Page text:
July 17, 2024

And Tell Me Nolies grabs Home Cooking in Del Mar Debutante; France beats Global in Mabee

And Tell Me Nolies and jockey Ramon Vazquez, outside, get up to beat Home Cooking and Mike Smith (inside) in the Del Mar Debutante (Photo by Benoit Photo)

Odds-on favorites were upended in both of Del Mar’s graded stakes on Saturday. And Tell Me Nolies nailed the 7-10 Home Cooking in the $301,000 Del Mar Debutante (G1), and Avenue de France beat 1-2 choice Going Global to the punch in the $251,000 John C. Mabee (G2).

Del Mar Debutante (G1)

Swinging for home in the Del Mar Debutante, Home Cooking appeared on her way to handing Bob Baffert an 11th win in the seaside track’s marquee race for juvenile fillies. But in deep stretch, she was nabbed by a daughter of past Baffert star Arrogate – And Tell Me Nolies – from the Peter Miller barn.

Both fillies were coming off maiden wins in their second attempts. Peter Redekop’s And Tell Me Nolies was let go at 9.80-1 after scoring by a neck on Aug. 14. Home Cooking was hammered into odds-on favoritism in light of her 9 1/4-length romp on Aug. 21. Aside from the slightly quicker turnaround, it might have been significant that Home Cooking was stepping up from 5 1/2 furlongs to seven, while And Tell Me Nolies was taking a more incremental step from 6 1/2 furlongs.

Another factor was arguably the favorite’s trip. In her debut, Home Cooking argued the pace and tired to third behind the impressive Justique. Next time, she played a stalking role and swooped on the turn. On Saturday, the Honor Code filly appeared to be duplicating those successful tactics, until making an early move.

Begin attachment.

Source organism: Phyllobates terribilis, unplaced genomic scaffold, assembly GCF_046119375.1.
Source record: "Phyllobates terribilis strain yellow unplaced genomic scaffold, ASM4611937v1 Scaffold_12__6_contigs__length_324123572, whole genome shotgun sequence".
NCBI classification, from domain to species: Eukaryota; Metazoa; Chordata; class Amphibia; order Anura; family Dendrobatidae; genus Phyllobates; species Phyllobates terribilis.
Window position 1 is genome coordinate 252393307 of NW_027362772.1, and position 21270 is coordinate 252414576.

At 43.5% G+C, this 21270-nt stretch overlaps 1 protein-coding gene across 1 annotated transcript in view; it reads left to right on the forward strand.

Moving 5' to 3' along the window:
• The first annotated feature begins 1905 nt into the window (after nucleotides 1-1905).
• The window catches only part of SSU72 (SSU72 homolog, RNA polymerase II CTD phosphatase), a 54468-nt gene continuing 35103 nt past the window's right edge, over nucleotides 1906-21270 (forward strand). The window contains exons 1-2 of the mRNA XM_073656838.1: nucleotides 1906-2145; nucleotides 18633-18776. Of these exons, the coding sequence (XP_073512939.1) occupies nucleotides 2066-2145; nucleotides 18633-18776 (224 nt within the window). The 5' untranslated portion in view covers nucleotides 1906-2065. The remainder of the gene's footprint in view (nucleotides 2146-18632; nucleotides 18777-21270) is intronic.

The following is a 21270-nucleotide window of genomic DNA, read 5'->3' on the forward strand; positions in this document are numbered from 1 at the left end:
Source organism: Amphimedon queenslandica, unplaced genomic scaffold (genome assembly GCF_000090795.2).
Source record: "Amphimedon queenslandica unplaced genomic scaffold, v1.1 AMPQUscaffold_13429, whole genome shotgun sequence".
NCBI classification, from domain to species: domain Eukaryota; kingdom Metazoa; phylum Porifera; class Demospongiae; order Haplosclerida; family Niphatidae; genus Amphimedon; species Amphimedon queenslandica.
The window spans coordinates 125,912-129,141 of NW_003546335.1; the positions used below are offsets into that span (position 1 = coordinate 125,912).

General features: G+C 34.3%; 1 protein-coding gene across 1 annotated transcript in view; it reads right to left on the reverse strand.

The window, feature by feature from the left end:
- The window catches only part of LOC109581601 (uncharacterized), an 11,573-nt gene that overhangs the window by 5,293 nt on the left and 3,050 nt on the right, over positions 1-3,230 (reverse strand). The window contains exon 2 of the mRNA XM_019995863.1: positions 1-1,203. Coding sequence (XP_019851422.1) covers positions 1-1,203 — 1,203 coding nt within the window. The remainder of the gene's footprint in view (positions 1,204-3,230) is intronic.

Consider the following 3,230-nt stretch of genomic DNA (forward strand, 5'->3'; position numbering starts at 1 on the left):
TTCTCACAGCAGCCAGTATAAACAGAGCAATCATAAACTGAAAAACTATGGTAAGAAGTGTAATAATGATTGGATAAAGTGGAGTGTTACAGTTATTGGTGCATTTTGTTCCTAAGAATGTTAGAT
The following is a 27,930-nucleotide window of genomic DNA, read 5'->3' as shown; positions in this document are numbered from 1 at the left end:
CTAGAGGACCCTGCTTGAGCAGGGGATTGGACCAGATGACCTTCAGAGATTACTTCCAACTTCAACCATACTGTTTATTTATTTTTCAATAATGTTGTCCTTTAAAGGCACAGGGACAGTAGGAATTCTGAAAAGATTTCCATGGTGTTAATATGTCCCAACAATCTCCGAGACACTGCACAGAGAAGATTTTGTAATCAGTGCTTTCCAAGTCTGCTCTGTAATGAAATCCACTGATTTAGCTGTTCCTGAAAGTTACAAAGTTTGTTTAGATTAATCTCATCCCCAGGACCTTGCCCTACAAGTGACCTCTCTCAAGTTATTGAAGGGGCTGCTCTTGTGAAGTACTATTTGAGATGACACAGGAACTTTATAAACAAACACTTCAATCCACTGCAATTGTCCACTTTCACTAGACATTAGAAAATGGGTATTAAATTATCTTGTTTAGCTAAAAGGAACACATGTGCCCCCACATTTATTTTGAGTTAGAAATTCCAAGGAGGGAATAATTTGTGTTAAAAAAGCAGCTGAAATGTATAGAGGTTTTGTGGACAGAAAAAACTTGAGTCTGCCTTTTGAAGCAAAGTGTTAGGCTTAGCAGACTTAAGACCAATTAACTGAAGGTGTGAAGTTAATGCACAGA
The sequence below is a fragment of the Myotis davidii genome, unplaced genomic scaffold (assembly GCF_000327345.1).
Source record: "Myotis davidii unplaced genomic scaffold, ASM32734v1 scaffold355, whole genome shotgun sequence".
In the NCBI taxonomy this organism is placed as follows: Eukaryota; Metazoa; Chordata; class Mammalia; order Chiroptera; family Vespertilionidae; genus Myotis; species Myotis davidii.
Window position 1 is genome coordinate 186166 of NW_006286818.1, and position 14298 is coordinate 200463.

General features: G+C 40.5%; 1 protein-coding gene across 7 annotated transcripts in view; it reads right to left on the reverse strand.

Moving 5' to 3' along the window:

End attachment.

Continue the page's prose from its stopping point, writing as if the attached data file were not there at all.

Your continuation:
Home Cooking was reserved in fourth as Arella Star, Kissed by Fire, and her Baffert stablemate Fast and Shiny vied through an opening quarter in :22.01. Then jockey Mike Smith steered Home Cooking to a path where she saw daylight, and she went to the front, clearing them by the half in :44.36. Traveling comfortably into the lane, the favorite began to look a little less convincing as they entered the final furlong.

Meanwhile, And Tell Me Nolies had worked her way outside to take aim on Home Cooking. Her gathering momentum was in stark contrast to the favorite, who needed the wire. As Smith tried to coax a bit more, Ramon Vazquez had And Tell Me Nolies in full flight, and she headed Home Cooking on the line. After clocking 1:23.29, the winner furnished $21.60.

“I told Peter (Miller) that I had confidence in this filly right from the start,” Vazquez said. “I’m glad he was loyal to me and let me ride her in this one. She was a runner all the way today. And I knew I was the winner at the wire. This is my first Grade 1 win. It is so amazing. I want to thank Peter for giving me this chance. This is amazing.”

A further 3 3/4 lengths back in third came Ice Dancing, who filled the same spot in And Tell Me Nolies’ maiden win. Hitherto undefeated Sorrento (G2) winner Vegas Magic was a distant fourth, followed at long intervals by Fast and Shiny, Kissed by Fire, and Arella Star. Satin Doll was a last-minute vet scratch after rearing in the gate, set alight by a restless Fast and Shiny.

And Tell Me Nolies has bankrolled $232,800 from her 3-2-0-0 line. Bred by Lara Run in Kentucky, the bay initially sold for $70,000 as a “short” yearling at Keeneland January. She brought $230,000 at OBS this April.

Her dam, Grade 3 scorer Be Fair, is an Exchange Rate half-sister to Grade 1 hero Macho Again. Both half-siblings crossed paths with Hall of Famers. Be Fair was third to Zenyatta in the 2010 Apple Blossom (G1), one year after checking in a remote fourth behind Rachel Alexandra in the Kentucky Oaks (G1). Macho Again, best of the rest in Big Brown’s 2008 Preakness (G1), got close to “Rachel” in her epic Woodward (G1) in 2009.

John C. Mabee (G2)

In the Mabee, however, an early move by Juan Hernandez was the key to Avenue de France’s $23.80 upset. The French-bred veteran hasn’t been able to outkick the brilliant Going Global, who’d dispatched her in their prior meetings in the Apr. 9 Royal Heroine (G2) and the Aug. 13 Yellow Ribbon (G2). But getting the jump on the favorite changed the whole dynamic.